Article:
Pure hypocrisy.



posted on Jan, 28 2008 @ 02:38 PM
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Originally posted by tha stillz

Originally posted by Juicy
I say give him the millions he wants. Just be sure to give it to him in Monopoly money


So give them US Federal Reserve Notes?


Haha, that's what I was thinking. Our dollar is literally becoming as worthless as Monopoly money.



posted on Jan, 28 2008 @ 02:39 PM
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Great posts but i think i strayed you guys off topic a bit. Sorry to the OP.



posted on Jan, 28 2008 @ 02:45 PM
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reply to post by budski
 


Are you even familiar with the UCMJ?

Have you served a single day in the US Armed Forces?

If the answer to either of those questions is no, then further discussions with you will be CRAP.



posted on Jan, 28 2008 @ 02:53 PM
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reply to post by COOL HAND
 


I need to be familiar with armed forces propaganda material to talk about why shrub is getting another $70 billion in order to carry on murdering civilians?

Has there been ANY evidence to show WMDs and al'qaeda links?

And he wants more money?
At a time when your economy is going down the tubes, he wants more money for war?



shrub - you gotta love his nerve if nothing else.
Oh, that's right, he doesn't have any nerve, hence his non participation during vietnam in ANY capacity.



posted on Jan, 28 2008 @ 03:08 PM
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Wouldn't it be an easier sell if he requested the money in order to bring an end to the war on terror? How much of the money is going to actually be used to pay the forces for their sacrifices in this continuation? Is any of it going to be used in the stated mission of restoring peace in the region and rebuilding Iraq or are they going to ask for another amount to be allocated for that?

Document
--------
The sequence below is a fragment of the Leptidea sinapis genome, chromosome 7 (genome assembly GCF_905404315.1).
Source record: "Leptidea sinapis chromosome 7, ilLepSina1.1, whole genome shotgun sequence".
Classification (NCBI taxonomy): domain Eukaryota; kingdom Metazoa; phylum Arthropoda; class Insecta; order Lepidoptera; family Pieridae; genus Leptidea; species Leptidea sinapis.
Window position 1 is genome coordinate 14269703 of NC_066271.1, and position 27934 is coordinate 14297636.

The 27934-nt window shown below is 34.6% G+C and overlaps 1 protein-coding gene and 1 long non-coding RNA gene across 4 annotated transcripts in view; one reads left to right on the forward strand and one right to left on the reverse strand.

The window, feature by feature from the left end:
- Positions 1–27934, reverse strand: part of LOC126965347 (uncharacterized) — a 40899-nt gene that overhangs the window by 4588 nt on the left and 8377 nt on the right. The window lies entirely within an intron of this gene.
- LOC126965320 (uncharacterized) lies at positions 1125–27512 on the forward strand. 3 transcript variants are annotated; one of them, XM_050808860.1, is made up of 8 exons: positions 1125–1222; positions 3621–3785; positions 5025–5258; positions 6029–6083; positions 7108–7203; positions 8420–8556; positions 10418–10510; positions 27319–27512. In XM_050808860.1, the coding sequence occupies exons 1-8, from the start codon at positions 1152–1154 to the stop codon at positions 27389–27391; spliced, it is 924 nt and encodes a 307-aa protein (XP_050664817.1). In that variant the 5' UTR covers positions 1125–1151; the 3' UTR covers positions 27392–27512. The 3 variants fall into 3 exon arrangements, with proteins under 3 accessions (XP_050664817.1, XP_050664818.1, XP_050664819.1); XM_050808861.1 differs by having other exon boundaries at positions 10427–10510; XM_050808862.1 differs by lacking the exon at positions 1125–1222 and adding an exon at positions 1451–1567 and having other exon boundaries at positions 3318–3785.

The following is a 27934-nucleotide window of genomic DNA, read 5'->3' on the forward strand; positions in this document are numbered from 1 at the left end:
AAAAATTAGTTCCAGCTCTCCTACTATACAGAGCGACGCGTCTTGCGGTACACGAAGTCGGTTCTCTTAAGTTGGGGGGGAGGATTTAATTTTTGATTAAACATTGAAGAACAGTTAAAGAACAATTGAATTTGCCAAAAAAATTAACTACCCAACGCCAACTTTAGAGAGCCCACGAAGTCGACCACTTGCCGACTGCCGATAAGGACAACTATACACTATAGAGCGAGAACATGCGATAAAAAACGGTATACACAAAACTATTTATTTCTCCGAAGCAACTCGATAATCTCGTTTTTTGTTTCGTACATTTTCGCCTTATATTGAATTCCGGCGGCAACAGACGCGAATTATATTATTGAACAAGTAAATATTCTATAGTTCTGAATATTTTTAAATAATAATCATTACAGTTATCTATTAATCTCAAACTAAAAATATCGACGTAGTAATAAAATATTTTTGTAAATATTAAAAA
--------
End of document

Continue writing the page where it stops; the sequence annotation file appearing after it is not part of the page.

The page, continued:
posted on Jan, 28 2008 @ 03:30 PM
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reply to post by budski
 


I can guarantee you nobody of Field Grade(Major-Colonel) or higher would risk certain career suicide, by saying that sort of treatment was acceptable or advisable. They did hold the female General(BG Karpinski) accountable, as well as some lower ranking officers, as it happened on their watch. I haven't seen evidence that any officers took part directly or indirectly though.



posted on Jan, 28 2008 @ 03:34 PM
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reply to post by BlueRaja
 


You have to wonder about tacit approval - which was the defense at the trial was it not?

In any large organisation, there are written and unwritten rules and/or orders.

People higher up the chain of command go the unwritten route for anything which may come back to haunt them.
It's called politics.



posted on Jan, 28 2008 @ 03:51 PM
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The trouble with this war is the amount of compaines out there making silly money in doing things the army should be doing for a lot less money.